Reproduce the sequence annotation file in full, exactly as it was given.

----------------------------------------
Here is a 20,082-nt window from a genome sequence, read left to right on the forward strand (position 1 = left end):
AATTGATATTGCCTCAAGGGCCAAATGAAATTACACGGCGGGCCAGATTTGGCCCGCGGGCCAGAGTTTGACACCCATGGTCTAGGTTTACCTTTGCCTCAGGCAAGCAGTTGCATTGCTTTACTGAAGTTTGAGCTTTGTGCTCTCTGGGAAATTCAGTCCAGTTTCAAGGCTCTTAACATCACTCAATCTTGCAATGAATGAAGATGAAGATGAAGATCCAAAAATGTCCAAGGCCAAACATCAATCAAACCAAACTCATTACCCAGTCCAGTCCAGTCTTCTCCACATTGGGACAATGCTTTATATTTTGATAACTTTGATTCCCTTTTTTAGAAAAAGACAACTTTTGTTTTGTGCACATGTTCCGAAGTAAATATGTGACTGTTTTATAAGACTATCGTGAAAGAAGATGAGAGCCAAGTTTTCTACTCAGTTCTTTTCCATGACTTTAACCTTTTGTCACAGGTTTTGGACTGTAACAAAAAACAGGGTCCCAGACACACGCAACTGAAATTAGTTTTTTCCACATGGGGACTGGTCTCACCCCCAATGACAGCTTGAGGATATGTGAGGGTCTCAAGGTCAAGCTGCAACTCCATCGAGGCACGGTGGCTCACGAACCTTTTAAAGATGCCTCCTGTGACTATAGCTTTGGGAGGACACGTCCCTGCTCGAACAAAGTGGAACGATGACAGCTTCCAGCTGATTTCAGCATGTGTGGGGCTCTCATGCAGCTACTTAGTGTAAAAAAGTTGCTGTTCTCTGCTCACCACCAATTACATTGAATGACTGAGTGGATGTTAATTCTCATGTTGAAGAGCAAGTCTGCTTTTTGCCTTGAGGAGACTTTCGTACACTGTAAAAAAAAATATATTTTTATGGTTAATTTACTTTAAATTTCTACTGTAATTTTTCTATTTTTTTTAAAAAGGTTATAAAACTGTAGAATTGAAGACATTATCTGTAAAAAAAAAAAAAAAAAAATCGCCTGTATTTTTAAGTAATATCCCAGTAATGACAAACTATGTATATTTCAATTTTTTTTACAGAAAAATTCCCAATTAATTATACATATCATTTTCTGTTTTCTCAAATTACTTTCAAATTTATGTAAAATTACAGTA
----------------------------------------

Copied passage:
Here is a 20,082-nt window from a genome sequence, read left to right on the forward strand (position 1 = left end):
AATTGATATTGCCTCAAGGGCCAAATGAAATTACACGGCGGGCCAGATTTGGCCCGCGGGCCAGAGTTTGACACCCATGGTCTAGGTTTACCTTTGCCTCAGGCAAGCAGTTGCATTGCTTTACTGAAGTTTGAGCTTTGTGCTCTCTGGGAAATTCAGTCCAGTTTCAAGGCTCTTAACATCACTCAATCTTGCAATGAATGAAGATGAAGATGAAGATCCAAAAATGTCCAAGGCCAAACATCAATCAAACCAAACTCATTACCCAGTCCAGTCCAGTCTTCTCCACATTGGGACAATGCTTTATATTTTGATAACTTTGATTCCCTTTTTTAGAAAAAGACAACTTTTGTTTTGTGCACATGTTCCGAAGTAAATATGTGACTGTTTTATAAGACTATCGTGAAAGAAGATGAGAGCCAAGTTTTCTACTCAGTTCTTTTCCATGACTTTAACCTTTTGTCACAGGTTTTGGACTGTAACAAAAAACAGGGTCCCAGACACACGCAACTGAAATTAGTTTTTTCCACATGGGGACTGGTCTCACCCCCAATGACAGCTTGAGGATATGTGAGGGTCTCAAGGTCAAGCTGCAACTCCATCGAGGCACGGTGGCTCACGAACCTTTTAAAGATGCCTCCTGTGACTATAGCTTTGGGAGGACACGTCCCTGCTCGAACAAAGTGGAACGATGACAGCTTCCAGCTGATTTCAGCATGTGTGGGGCTCTCATGCAGCTACTTAGTGTAAAAAAGTTGCTGTTCTCTGCTCACCACCAATTACATTGAATGACTGAGTGGATGTTAATTCTCATGTTGAAGAGCAAGTCTGCTTTTTGCCTTGAGGAGACTTTCGTACACTGTAAAAAAAAATATATTTTTATGGTTAATTTACTTTAAATTTCTACTGTAATTTTTCTATTTTTTTTAAAAAGGTTATAAAACTGTAGAATTGAAGACATTATCTGTAAAAAAAAAAAAAAAAAAATCGCCTGTATTTTTAAGTAATATCCCAGTAATGACAAACTATGTATATTTCAATTTTTTTTACAGAAAAATTCCCAATTAATTATACATATCATTTTCTGTTTTCTCAAATTACTTTCAAATTTATGTAAAATTACAGTA